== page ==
August 4, 2022 Newsletter

Dear Friends,

Tangents: Happy Friday Eve.
August 4, 1914: In response to the German invasion of Belgium, Great Britain enters World War I, officially declaring war on Germany.
August 4, 1987: The Federal Communications Commission voted to rescind the Fairness Doctrine, which required radio and TV stations to present balanced coverage of controversial issues. Go to article »
1962: Nelson Mandela arrested.
Percy Bysshe Shelley, poet, b. 1792.
Louis Armstrong, musician, b. 1900.
Wm. Schumann, composer, b. 1910.

Ancient Egyptian temple to the sun cult uncovered near Cairo Archaeologists have unearthed the remains of a 4,500-year-old temple dedicated to the Egyptian sun god Ra at the site of Abu Ghurab, about 12 miles (20 kilometers) south of Cairo.   The temple was built sometime during ancient Egypt’s fifth dynasty (circa 2465 B.C. to 2323 B.C.) — a “period in which the cult of the sun reached its apex with the construction of a new type of monument specifically devoted to the sun god, commonly known as ‘Sun Temple,'” said Massimiliano Nuzzolo, co-director of the archaeological dig and a researcher at the Institute of Mediterranean and Oriental Cultures of the Polish Academy of Sciences in Warsaw. Full Story: Live Science (8/4) 

James Webb telescope snaps mesmerizing image of Cartwheel Galaxy:  A stunning new image from the James Webb Space Telescope captures the gorgeous Cartwheel Galaxy in never-before-seen detail. The telescope’s composite image, released Tuesday (Aug. 2) furthers our understanding of the peculiar wheel-like star system.   The Cartwheel Galaxy is a chaotic galaxy shrouded in hot dust, 500 million light-years from Earth. And it hides a violent past.  Full Story: Live Science (8/4)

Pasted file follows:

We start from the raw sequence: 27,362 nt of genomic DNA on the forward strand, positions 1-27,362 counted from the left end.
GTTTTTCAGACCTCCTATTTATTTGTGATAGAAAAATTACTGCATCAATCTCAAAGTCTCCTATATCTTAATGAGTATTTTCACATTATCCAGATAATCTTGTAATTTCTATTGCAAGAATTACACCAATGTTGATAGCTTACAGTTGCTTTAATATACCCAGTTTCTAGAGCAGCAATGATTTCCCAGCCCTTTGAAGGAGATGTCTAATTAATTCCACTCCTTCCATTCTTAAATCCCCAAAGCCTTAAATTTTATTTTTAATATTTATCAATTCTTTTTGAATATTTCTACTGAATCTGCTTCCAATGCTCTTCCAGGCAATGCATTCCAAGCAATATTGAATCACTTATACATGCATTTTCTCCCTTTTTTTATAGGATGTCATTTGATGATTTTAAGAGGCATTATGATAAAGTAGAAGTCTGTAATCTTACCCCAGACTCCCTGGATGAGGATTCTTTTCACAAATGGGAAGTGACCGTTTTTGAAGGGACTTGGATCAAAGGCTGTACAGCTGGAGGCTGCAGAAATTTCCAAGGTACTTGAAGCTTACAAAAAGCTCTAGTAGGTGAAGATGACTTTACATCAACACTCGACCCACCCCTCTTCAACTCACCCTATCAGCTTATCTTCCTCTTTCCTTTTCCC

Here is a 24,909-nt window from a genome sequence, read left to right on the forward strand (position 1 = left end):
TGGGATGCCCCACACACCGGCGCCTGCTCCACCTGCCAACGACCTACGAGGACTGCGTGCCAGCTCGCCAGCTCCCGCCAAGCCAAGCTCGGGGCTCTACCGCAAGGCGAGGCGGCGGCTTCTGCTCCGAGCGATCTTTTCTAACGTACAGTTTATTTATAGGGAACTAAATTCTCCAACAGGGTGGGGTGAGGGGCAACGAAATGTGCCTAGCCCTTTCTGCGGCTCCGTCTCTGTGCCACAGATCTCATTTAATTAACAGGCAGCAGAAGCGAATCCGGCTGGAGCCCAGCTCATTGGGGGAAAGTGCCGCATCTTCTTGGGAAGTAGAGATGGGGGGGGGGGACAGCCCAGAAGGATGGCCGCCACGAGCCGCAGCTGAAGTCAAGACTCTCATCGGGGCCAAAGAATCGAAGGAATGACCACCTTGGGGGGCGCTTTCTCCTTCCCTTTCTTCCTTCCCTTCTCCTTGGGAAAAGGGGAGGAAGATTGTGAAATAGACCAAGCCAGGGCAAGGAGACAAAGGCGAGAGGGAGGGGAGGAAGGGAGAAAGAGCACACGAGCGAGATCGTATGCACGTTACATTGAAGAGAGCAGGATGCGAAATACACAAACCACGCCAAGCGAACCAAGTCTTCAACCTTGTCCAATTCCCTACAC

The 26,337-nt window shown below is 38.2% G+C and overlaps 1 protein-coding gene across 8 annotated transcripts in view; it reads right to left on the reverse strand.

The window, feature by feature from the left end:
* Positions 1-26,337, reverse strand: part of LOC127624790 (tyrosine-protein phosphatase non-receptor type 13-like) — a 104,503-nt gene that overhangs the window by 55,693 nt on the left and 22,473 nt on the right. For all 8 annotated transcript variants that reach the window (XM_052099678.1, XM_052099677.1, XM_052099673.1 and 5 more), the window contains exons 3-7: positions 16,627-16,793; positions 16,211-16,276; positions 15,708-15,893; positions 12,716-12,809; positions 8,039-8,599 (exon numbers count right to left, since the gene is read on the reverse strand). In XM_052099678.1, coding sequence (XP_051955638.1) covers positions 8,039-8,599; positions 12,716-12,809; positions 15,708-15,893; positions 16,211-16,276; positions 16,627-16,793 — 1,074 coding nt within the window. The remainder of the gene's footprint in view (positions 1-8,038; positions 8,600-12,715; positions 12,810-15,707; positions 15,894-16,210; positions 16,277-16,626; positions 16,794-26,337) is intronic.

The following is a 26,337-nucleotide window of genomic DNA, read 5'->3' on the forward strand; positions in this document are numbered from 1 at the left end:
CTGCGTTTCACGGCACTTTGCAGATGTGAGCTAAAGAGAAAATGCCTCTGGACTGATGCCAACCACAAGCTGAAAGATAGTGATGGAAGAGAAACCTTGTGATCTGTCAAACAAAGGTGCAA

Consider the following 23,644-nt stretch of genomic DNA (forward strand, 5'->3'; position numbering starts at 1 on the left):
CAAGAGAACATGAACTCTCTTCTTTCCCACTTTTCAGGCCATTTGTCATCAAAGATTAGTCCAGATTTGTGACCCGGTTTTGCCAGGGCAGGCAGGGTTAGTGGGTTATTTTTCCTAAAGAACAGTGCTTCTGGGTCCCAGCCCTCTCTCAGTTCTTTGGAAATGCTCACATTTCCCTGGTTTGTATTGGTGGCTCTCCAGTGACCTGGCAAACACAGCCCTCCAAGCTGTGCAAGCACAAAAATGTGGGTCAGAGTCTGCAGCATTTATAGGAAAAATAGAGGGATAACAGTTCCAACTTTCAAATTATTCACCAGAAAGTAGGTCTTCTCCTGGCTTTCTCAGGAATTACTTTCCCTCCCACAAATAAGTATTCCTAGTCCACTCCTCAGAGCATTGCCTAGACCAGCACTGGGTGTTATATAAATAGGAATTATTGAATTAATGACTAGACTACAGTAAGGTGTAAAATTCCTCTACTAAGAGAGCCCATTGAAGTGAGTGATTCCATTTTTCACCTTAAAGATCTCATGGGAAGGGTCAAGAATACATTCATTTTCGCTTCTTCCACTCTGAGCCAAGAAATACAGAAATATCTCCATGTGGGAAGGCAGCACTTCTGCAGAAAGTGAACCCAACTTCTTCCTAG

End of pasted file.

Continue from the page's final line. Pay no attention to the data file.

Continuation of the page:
AI’s snapshot of 200 million proteins will make drug discovery easier. — Lisa Jarvis

Missing: $500 million in copper.

Why the human brain is so efficient.

Notable Numbers:
Families in South Korea who volunteered to share data on everything from sleeping habits to trash volumes to help city planners design a new town.  The experiment – Busan’s Eco Delta Smart City – is one of the more far-reaching attempts around the world to create “smart cities”, which aim to use data to optimize city planning and public services.
Legs on Pompeii’s newest archaeologist, a robotic “dog” form US technology firm Boston Dynamics.  “Spot” patrols the ruins of the 2,600-year-old Italian city to monitor structural weaknesses and evaluate potential dangers of collapse.


An extremely rare sea slug has been spotted for the first time in the UK, according to Cornwall Wildlife Trust and the Isles of Scilly Wildlife Trust. The multi-coloured sea slug, Babakina anadoni, measures 2cm in length and was photographed by a diver near Melledgan, an uninhabited rock island in Scilly
CREDIT: Cornwall Wildlife Trust

People watch lava flowing from a newly erupted volcano in a fissure on the Reykjanes peninsula, south-west of Reykjavík
CREDIT: Jeremie Richard/AFP/Getty Images

The Luxor Obelisk and Arc de Triomphe before sunset. ‘Paris Henge’, when the sun sets in alignment with the Arc de Triomphe, happens twice a year
CREDIT: Stefano Rellandini/AFP/Getty Images

Birkenhead, UKA hoard of newly uncovered Nazi treasures found aboard a rare German submarine which was sunk by allied forces during the Second World War
CREDIT: Christopher Thomond/The Guardian

Market Closes for August 4th, 2022

Close Change
32726.82 -85.68
S&P 500 4151.94 -3.23
NASDAQ 12720.58 +52.42


TSX 19577.04 +31.10